Over this journey the reader is likely to be befuddled by the number of Abbasid Caliphs whose names begin with the letter M (I resorted to ticking them off with black ink from the chart on page xv with a scribbled memory note as to the manner of their death; Œweak stools on the desert road to Mecca', Œprobably a poisoned pear', Œcrushed testicles', Œ the iron maiden' ) but will also be charmed by the side alleys of knowledge that Kennedy opens up. The construction of Queen Zubayda's munificent pilgrim road, the speculative property booms that underwrote the foundation of yet another brand-new capital city, the original character behind Beckford's Vathek, the three great cookery authors of Abbasid Baghdad, not to mention the assorted regalia of the Abbasid Court, the mantle of the Prophet and the spear of Solomon carried before him and the badana worn by their Queens an ancient sleeveless jacket of the Ummayad dynasty studded with a double row of rubies.

The authenticity of Hugh Kennedy's voice is never in doubt. For The Court of the Caliphs is securely grounded on the work of that brilliant 9th-century historian al-Tabari, a childless, independent and undeniably obsessive scholar whose encyclopaedic, multi-sourced History of the Prophets and Kings stretches across a bookshelf in just 38 volumes. Indeed The Court of the Caliphs may be said to end, not so much with the death of the last Abbasid (for they tottered on for almost another three centuries beyond the scope of this book) but with Tabari's own vivid eyewitness accounts. Tabari's multi-volume history is believed to but a condensed version of a much longer work, which Tabari reluctantly edited down due to the protestations of his students, declaring as he did it that "enthusiasm for learning is dead." Hugh Kennedy's The Court of the Caliphs will reignite enthusiasm for learning, complete with cocks, cunts and mournfully apposite poetic images drawn from a previous siege of Baghdad, "There a woman mourns a drowned man Here a beautiful, dark-eyed woman in a perfumed shift Flees from the fire into the looting While her father flees from the looting to the fireŠ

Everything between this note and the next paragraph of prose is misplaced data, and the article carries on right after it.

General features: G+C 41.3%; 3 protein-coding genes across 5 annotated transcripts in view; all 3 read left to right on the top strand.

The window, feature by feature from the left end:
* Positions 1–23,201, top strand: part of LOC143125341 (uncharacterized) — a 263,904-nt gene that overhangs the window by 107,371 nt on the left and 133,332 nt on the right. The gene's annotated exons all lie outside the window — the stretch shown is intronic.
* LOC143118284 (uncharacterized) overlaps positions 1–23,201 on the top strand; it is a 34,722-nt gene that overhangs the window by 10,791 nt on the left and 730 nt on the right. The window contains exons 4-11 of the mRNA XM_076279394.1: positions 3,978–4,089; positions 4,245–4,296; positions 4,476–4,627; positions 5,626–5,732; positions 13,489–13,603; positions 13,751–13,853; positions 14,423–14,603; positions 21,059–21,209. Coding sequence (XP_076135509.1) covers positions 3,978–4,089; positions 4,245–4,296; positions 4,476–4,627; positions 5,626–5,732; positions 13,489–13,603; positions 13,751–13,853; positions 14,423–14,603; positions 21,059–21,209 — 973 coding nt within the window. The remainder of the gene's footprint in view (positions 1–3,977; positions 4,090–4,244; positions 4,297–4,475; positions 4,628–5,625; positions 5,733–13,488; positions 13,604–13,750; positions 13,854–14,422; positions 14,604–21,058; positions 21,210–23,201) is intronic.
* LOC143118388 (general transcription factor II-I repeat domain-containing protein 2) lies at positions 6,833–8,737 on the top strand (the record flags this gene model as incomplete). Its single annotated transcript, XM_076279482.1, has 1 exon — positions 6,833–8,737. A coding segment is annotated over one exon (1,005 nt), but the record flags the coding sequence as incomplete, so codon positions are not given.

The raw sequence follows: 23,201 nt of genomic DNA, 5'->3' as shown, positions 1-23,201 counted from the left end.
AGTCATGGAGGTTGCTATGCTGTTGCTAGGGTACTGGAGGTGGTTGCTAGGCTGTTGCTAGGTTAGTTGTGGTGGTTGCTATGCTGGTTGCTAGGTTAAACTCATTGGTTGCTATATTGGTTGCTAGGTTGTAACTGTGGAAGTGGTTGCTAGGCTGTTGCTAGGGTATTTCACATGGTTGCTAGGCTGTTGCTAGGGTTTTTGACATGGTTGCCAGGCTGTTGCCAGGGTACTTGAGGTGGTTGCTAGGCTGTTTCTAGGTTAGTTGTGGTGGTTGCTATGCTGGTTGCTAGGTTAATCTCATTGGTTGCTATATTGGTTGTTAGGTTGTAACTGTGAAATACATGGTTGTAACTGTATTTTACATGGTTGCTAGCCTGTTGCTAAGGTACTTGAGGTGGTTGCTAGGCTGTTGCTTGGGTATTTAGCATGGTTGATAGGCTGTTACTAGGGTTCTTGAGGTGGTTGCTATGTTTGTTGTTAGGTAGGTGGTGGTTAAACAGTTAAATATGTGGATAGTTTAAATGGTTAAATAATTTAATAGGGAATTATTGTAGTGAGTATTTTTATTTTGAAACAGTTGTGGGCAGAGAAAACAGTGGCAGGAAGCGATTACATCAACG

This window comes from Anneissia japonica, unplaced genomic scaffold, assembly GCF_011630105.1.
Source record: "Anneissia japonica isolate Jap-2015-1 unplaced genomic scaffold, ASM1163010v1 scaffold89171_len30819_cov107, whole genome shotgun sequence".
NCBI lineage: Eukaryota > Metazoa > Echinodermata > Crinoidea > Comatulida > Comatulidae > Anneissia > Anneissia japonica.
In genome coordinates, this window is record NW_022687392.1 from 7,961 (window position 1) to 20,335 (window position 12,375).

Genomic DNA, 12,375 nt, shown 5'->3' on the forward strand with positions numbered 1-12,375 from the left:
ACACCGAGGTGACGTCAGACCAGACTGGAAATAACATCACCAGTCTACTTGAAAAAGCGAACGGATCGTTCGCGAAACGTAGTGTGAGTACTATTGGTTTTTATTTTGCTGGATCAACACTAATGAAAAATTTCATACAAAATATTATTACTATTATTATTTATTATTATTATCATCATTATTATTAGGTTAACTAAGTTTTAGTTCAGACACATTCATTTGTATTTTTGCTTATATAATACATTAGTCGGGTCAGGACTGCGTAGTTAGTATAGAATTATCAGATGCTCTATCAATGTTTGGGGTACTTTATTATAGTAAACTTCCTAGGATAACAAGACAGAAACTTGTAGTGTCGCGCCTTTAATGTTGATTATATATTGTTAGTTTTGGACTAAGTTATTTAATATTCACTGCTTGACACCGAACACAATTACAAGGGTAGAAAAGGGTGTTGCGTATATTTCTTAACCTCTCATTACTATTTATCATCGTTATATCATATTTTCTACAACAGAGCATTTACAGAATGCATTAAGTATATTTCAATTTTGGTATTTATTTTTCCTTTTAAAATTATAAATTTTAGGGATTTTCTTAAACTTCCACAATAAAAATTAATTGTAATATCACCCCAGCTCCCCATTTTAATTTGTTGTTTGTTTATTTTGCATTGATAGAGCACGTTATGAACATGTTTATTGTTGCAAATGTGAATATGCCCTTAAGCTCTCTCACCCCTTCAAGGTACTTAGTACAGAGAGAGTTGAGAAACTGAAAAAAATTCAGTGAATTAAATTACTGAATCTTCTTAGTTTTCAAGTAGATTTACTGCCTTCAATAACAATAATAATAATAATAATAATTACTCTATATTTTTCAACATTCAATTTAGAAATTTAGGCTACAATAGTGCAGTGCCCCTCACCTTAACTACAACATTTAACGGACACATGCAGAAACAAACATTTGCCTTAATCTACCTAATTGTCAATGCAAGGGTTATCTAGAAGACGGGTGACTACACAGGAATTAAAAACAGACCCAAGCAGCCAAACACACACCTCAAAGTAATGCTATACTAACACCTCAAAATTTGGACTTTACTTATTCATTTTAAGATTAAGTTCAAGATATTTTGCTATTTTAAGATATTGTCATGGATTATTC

Here lies a stranger far from home
Headless in the middle of the road
He was caught in the middle of the fighting
And no one knows which side he was on.